Archives News: Conservation of Notes on the State of Virginia by Thomas Jefferson

The Archives and Special Collections Center recently had conservation work performed on some important pieces from the collection. One of these is a 1787 edition of Thomas Jefferson’s Notes on the State of Virginia. This edition was the first English-language edition of the text that was made widely available. (Its very first printing in 1785 was a small run of only 200 copies, which Jefferson distributed himself to friends and colleagues.) Notes on the State of Virginia was the only one of Jefferson’s books to be published in his lifetime, under his supervision. The copy held by the Archives and Special Collections Center still contains the fold-out maps and tables, which were frequently removed from this type of work in the past and are rarely found intact.

Notes on the State of Virginia before treatment, showing the fold out map settled at a slight angle and damage to the leaves, especially near the bottom of the spine.

Notes on the State of Virginia before treatment, showing the fold out map settled at a slight angle and damage to the leaves, especially near the bottom of the spine.

Notes on the State of Virginia after treatment, showing the leaves and cover attachment mended and the map re-attached to sit correctly in the volume.

Notes on the State of Virginia after treatment, showing the leaves and cover attachment mended and the map re-attached to sit correctly in the volume.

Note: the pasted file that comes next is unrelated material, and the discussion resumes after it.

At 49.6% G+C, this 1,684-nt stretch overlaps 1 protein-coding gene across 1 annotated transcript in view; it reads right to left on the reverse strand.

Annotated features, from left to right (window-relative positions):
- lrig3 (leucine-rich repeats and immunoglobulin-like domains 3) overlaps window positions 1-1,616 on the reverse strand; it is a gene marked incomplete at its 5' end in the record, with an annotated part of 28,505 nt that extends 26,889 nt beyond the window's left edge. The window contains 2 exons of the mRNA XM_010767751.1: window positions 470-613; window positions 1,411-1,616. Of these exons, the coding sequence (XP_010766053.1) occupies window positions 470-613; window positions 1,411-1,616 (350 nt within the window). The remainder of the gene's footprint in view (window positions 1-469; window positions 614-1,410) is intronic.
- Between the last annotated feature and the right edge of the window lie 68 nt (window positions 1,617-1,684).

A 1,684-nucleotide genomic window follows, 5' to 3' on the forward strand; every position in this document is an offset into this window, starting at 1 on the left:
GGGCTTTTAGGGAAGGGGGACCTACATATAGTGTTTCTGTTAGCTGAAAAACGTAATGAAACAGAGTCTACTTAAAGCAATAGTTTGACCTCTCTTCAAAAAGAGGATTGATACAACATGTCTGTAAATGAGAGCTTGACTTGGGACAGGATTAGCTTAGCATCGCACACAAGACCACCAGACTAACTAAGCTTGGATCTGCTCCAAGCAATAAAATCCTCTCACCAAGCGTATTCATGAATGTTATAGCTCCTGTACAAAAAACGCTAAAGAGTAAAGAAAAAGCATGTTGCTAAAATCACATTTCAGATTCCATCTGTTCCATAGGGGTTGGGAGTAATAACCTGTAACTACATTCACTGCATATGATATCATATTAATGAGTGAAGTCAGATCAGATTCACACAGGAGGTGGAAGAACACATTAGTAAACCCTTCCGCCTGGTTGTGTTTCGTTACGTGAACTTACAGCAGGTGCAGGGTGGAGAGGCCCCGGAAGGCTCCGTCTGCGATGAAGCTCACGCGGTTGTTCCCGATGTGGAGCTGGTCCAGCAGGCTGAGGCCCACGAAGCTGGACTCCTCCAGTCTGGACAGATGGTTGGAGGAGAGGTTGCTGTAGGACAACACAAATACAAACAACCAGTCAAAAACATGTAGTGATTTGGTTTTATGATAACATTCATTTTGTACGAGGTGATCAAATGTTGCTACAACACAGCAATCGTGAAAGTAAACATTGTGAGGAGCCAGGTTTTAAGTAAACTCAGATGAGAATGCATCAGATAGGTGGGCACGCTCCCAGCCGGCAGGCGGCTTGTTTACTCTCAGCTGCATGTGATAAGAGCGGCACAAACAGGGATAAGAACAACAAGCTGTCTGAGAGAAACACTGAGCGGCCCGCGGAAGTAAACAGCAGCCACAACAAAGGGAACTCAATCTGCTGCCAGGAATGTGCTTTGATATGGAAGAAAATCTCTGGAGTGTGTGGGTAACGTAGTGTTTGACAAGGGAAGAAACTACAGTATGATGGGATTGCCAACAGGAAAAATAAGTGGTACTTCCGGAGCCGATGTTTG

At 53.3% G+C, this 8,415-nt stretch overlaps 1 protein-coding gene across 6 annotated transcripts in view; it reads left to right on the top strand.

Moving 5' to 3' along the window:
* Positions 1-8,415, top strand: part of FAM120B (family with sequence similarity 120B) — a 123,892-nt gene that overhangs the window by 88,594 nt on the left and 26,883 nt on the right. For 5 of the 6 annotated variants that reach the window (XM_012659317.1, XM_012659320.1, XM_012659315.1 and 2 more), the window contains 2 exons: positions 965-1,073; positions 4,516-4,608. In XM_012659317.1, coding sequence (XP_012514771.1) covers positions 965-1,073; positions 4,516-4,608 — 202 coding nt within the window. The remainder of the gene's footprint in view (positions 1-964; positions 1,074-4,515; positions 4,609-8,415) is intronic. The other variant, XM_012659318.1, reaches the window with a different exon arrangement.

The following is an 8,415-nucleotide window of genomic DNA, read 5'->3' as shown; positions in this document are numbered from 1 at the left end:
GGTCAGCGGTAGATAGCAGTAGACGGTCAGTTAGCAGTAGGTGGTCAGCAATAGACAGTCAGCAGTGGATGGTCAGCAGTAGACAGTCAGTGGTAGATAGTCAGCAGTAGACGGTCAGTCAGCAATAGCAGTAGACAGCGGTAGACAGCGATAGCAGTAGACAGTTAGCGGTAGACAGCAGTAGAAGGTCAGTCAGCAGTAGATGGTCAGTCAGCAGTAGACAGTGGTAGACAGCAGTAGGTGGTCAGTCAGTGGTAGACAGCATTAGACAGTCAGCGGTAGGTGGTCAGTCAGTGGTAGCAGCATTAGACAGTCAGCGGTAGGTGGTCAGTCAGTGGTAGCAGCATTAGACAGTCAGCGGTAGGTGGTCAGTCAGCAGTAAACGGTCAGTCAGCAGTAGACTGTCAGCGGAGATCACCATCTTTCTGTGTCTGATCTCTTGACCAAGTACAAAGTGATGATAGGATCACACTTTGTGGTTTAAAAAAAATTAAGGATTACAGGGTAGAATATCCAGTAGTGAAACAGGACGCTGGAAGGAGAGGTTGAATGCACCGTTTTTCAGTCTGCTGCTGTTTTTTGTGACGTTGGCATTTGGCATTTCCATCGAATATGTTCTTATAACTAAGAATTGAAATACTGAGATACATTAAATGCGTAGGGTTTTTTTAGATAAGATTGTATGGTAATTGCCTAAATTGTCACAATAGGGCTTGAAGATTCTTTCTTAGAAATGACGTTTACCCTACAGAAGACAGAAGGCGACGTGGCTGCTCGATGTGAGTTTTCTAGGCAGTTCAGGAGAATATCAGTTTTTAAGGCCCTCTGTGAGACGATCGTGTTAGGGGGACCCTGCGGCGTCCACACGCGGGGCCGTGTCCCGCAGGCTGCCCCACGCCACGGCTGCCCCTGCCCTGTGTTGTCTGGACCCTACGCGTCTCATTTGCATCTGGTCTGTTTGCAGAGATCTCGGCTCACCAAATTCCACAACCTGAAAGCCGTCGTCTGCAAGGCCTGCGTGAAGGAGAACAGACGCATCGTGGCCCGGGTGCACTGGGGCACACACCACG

While the book is overall well-preserved, at 230 years old it was in need of some conservation treatment in order to make it stable enough for handling and display. In particular, the leather covers were desiccated and especially worn around the corners. The covers had detached from the text block, and were reattached at some point in the past with black cloth tape. These types of repairs can often do more damage than good, and in this case the tape had discolored the leather on the spine and left adhesive residue. The large map at the front of the volume had a tear running from its attachment to the text block to its first vertical fold, and many of the pages had small tears, creases, and surface staining. To address these issues, we took the volume to the Conservation Center for Art and Historic Artifacts (CCAHA) in Philadelphia.

Damage caused by the use of adhesive tape to reattach the book's covers.

Damage caused by the use of adhesive tape to reattach the book’s covers.

Conservators at CCAHA used a variety of techniques to correct the condition issues while preserving as much of the original binding as possible. The desiccated leather was consolidated—a technique in which a solution is used to penetrate the leather and adhere the leather fibers together. The black tape was removed from the book’s spine along with the spine leather, which was too damaged to salvage. The spine was then cleaned and re-covered with new leather dyed to match the existing covers. New endbands, additional sewing supports at the top and bottom of the spine, were also added to match the style of the old ones. They surface-cleaned accumulated dirt from the pages and mended the tear in the fold-out map. The covers were humidified and flattened, then re-attached to the text block. A custom clamshell-type box was created for the book, using archival materials.

Before treatment: abraded covers and amateur tape repair.

Before treatment: abraded covers and amateur tape repair.

After treatment: leather consolidated and spine repaired, with the leather toned to match the new material to the original covers.

After treatment: leather consolidated and spine repaired, with the leather toned to match the new material to the original covers.

Now that the volume has undergone treatment, the book can be handled and displayed without fear of causing further damage to the volume. Since care was taken to match the original materials and style, the repairs made to the binding keep the original character of the volume while greatly improving the book’s stability. With these measures, we will be able to have this treasure of American history in our collection for the next 230 years!